Video editing is a highly detailed, time consuming task. Keyboard shortcuts can help you speed up the process quite a bit. Video editor Derek Lieu shares his own tips and tricks for faster editing in Premiere, along with Final Cut equivalents.
We’ve given you some basic Premiere shortcuts before, and Lieu covers some of the basics, but he also gets into more detailed shortcuts. Best of all, he tells you what the equivalent function is in Final Cut and Avid. A couple of highlights include:
Right now you’re probably saying: “Come on, is it THAT BIG A DEAL to deselect something by clicking the mouse?” Yes, when you consider how often you’re selecting things. If you have to go to your mouse and click off the screen to deselect stuff every single time, then having a shortcut will save time. This one is so second nature to me I almost forgot to include it.
- My Setting — (Cmd-D)
- Default Setting — (Shift-Cmd-A)
- Final Cut Pro 7 — Same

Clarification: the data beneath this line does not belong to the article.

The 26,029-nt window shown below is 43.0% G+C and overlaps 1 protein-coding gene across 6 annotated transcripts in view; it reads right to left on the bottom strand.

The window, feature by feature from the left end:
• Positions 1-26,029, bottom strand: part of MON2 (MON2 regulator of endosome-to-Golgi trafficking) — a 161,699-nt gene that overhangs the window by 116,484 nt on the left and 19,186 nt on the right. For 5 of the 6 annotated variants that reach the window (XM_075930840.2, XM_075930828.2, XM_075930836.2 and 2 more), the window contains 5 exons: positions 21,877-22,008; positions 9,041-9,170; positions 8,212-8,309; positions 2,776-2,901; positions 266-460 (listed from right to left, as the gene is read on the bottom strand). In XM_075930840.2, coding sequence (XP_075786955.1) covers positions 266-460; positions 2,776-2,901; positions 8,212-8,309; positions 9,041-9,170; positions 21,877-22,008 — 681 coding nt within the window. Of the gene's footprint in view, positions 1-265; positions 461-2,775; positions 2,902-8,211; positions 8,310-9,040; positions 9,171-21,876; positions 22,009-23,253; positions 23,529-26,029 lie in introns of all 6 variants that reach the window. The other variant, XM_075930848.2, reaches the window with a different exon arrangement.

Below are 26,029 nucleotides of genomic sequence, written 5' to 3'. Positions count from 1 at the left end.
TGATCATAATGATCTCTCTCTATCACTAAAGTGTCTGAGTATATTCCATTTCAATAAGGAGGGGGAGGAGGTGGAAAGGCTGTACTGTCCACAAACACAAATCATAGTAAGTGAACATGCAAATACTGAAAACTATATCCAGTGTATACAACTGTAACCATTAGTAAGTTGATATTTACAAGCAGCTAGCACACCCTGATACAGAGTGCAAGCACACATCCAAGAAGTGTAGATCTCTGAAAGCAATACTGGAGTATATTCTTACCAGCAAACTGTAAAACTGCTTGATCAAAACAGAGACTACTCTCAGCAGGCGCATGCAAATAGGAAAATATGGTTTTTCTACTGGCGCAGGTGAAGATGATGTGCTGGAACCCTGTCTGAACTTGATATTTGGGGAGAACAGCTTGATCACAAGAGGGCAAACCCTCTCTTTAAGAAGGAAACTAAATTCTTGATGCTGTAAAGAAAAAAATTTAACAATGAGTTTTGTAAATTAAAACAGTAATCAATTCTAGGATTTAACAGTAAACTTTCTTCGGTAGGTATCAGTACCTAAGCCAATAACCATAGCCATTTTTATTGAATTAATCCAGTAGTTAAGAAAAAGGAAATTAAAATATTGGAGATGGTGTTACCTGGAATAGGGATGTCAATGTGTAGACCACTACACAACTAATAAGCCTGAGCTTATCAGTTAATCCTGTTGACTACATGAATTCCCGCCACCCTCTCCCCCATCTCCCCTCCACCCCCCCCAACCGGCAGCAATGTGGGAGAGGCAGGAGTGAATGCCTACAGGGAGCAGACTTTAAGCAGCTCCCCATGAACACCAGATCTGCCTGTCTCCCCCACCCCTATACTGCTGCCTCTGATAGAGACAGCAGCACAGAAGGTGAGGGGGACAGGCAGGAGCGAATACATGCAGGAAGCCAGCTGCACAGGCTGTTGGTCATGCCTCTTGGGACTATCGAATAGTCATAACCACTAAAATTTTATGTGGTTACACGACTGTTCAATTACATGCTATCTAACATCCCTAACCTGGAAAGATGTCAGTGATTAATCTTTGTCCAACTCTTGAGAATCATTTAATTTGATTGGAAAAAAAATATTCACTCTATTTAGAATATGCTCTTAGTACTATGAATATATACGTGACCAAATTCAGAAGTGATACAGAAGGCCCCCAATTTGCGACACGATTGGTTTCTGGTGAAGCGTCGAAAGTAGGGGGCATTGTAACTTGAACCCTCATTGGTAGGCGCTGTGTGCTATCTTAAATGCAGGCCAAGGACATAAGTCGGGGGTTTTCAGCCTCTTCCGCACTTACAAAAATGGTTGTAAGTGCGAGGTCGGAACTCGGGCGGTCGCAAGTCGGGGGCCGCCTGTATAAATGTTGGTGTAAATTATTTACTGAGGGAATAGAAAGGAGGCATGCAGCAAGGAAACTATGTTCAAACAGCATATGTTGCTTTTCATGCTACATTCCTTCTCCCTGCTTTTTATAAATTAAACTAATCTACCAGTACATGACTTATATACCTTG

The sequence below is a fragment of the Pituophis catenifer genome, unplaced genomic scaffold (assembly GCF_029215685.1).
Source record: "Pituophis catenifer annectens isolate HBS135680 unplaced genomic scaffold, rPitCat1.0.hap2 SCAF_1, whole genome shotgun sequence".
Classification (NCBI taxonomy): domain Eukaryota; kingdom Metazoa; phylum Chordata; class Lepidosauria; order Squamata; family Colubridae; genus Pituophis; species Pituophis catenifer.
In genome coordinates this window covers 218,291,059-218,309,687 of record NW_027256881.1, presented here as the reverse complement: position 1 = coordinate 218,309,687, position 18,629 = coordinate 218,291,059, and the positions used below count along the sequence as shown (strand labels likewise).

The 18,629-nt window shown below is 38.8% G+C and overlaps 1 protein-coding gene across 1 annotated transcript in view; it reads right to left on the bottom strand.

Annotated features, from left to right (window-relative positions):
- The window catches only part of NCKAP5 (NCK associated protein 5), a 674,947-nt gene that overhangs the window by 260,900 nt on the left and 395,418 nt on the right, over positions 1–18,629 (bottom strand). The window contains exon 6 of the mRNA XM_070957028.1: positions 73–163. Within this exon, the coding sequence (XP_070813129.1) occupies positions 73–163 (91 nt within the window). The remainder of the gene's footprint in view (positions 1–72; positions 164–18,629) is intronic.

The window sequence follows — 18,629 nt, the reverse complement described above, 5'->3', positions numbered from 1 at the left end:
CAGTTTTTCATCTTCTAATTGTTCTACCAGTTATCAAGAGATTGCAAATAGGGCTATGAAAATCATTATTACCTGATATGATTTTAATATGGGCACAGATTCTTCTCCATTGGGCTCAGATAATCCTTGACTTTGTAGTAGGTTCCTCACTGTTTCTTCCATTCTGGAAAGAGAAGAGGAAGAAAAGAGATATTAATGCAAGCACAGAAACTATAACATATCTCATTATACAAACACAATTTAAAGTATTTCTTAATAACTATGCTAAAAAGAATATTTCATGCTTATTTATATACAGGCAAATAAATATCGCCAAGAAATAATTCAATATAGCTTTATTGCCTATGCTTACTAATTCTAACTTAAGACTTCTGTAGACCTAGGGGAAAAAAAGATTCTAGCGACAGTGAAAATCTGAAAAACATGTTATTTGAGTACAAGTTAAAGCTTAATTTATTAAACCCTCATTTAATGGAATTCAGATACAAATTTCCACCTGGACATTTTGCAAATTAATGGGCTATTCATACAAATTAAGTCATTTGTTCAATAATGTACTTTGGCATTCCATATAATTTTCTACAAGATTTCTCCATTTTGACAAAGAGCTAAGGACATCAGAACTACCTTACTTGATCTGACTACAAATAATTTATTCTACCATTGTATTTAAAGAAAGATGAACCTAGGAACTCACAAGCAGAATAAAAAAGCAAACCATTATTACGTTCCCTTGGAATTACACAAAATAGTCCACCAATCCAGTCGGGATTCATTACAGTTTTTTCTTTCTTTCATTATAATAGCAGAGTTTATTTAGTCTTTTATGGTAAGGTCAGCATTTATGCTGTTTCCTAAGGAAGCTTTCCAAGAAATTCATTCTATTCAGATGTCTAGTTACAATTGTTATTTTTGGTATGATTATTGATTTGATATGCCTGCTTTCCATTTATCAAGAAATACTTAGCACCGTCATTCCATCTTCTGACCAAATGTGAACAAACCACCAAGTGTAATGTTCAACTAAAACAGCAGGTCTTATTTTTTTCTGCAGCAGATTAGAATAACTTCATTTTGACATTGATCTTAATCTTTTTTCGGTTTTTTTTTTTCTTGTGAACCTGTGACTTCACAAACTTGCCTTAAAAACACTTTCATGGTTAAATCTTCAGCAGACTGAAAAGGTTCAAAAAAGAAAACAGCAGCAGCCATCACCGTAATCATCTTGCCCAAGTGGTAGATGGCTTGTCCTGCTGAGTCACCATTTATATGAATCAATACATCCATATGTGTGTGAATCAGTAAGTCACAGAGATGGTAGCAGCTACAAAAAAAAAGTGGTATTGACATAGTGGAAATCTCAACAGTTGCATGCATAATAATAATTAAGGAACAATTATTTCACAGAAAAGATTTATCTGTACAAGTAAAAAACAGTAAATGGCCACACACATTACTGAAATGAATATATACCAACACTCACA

- Final Cut Pro X — Same
- Avid Media Composer — Not really applicable because Avid uses in/out points for all it selection based functions.
Replace with clip — from source monitor, match frame (aka Replace Edit) (Shortcut)
…This incredibly useful shortcut should be right alongside Overwrite and Insert. This is very useful when you want to replace a clip in the timeline with one in the Source monitor by lining up the playheads to a specific frame in both clips.
For example, you have a clip in the timeline with a punch that syncs to the music beat, but you want to replace it so that instead there’s an explosion syncing to the music beat instead. You just put the playhead for each clip at the appropriate frame, select the timeline clip and use the shortcut.
- My Setting — (N)
- Default Setting — (none)
- Final Cut Pro 7 — Referred to as “Replace Clip.” Does not require selecting the clip first (yay!)
- Final Cut Pro X — Closest equivalent is “Replace at Start” and “Replace at End” but in my opinion is not comparable in utility.
- Avid Media Composer — Referred to as “Replace Edit.” Does not require selecting the clip first (yay!)
There’s a lot more where that came from, so you’ll definitely want to check out Lieu’s video above, then head to his full article at the link below.